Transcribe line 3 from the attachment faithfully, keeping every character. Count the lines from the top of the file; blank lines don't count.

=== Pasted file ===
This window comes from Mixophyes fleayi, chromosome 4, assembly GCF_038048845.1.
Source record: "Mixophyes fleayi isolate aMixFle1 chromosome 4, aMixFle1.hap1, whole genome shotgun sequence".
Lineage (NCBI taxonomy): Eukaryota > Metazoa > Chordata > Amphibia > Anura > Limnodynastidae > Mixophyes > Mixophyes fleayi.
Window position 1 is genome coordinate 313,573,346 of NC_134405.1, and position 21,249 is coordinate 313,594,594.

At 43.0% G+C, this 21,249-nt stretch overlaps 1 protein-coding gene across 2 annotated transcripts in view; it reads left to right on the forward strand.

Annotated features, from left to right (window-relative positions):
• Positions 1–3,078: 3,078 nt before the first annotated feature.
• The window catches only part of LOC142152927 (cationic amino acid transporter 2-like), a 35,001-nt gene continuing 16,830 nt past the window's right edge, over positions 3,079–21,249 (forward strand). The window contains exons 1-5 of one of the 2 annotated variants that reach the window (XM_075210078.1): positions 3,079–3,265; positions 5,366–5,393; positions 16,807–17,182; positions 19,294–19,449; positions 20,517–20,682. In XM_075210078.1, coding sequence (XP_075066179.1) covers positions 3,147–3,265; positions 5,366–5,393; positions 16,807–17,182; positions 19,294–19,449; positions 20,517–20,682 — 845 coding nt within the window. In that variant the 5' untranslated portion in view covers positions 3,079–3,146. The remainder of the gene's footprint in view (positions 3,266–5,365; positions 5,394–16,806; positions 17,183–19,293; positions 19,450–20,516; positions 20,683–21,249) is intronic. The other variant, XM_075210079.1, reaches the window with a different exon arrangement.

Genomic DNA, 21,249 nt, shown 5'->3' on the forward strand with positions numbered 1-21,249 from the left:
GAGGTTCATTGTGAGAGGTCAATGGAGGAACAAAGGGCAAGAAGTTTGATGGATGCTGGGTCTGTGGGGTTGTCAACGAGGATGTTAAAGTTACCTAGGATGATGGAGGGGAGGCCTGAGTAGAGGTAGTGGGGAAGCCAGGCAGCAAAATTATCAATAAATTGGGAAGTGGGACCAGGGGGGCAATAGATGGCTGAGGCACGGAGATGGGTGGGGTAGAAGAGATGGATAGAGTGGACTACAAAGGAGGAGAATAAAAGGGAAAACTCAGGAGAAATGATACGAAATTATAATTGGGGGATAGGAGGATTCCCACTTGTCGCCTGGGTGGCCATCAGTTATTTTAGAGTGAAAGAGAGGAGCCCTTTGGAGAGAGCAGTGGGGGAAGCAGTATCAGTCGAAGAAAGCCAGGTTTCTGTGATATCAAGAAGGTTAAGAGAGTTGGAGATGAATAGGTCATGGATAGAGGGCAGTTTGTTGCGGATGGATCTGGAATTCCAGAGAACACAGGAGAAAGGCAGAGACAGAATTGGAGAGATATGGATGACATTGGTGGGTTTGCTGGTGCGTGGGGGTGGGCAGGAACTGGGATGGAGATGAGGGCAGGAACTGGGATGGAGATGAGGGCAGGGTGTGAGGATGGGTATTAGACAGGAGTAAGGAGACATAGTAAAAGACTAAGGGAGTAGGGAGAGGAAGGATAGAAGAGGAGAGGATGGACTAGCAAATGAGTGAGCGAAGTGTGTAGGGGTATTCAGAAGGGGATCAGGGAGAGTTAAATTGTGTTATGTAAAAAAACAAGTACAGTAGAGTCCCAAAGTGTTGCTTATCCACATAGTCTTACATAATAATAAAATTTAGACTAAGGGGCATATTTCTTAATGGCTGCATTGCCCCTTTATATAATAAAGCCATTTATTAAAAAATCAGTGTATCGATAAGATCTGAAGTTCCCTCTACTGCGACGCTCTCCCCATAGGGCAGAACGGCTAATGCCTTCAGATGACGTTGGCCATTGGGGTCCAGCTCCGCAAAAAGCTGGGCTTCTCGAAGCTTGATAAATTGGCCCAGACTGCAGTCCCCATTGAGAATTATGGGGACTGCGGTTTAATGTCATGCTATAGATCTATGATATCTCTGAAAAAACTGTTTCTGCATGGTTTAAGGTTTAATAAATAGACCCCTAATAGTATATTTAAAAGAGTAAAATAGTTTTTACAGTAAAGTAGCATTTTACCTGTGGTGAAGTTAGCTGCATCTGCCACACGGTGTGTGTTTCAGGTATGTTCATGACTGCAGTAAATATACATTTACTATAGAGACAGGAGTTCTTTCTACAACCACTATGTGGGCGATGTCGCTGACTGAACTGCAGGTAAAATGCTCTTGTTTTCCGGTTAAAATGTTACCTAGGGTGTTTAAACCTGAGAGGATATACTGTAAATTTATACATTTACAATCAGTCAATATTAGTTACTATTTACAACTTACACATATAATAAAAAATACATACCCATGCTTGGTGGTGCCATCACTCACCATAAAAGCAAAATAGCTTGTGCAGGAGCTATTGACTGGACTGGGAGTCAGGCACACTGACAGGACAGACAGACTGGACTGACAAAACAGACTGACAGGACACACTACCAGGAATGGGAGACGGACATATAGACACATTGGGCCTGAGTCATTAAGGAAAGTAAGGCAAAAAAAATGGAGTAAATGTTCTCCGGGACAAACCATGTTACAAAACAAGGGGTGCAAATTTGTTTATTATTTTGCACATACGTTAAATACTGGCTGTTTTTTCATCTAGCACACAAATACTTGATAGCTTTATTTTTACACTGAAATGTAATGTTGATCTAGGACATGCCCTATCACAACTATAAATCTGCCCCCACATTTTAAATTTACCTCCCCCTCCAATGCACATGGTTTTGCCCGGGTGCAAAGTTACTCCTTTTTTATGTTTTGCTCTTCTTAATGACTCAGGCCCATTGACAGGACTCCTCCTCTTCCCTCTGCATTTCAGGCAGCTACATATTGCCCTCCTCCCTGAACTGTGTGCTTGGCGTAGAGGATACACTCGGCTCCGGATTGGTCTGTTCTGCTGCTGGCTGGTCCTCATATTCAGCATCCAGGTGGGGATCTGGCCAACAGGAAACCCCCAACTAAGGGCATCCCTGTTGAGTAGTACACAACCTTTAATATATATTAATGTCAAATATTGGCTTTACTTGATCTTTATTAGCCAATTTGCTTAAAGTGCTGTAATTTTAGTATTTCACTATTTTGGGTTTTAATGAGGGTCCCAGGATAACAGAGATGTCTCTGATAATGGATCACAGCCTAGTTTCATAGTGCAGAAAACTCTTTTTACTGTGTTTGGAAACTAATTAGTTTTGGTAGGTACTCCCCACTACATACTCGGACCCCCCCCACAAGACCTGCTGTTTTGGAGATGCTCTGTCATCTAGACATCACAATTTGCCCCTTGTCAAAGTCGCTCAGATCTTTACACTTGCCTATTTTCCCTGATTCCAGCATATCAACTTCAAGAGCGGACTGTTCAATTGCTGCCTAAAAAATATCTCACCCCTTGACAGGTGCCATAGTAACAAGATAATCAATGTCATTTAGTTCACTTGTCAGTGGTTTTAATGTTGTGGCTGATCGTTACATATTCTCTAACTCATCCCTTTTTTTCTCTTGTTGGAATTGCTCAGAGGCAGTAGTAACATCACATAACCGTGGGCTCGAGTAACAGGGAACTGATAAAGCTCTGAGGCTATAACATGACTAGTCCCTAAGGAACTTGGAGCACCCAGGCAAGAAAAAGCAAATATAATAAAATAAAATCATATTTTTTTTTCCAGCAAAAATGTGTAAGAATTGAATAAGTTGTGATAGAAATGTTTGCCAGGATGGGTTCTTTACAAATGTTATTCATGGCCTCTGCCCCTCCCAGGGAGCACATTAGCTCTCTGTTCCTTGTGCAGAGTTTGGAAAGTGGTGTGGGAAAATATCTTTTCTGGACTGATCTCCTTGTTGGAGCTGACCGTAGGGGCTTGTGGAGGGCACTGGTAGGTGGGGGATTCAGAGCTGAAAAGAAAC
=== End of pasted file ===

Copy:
Lineage (NCBI taxonomy): Eukaryota > Metazoa > Chordata > Amphibia > Anura > Limnodynastidae > Mixophyes > Mixophyes fleayi.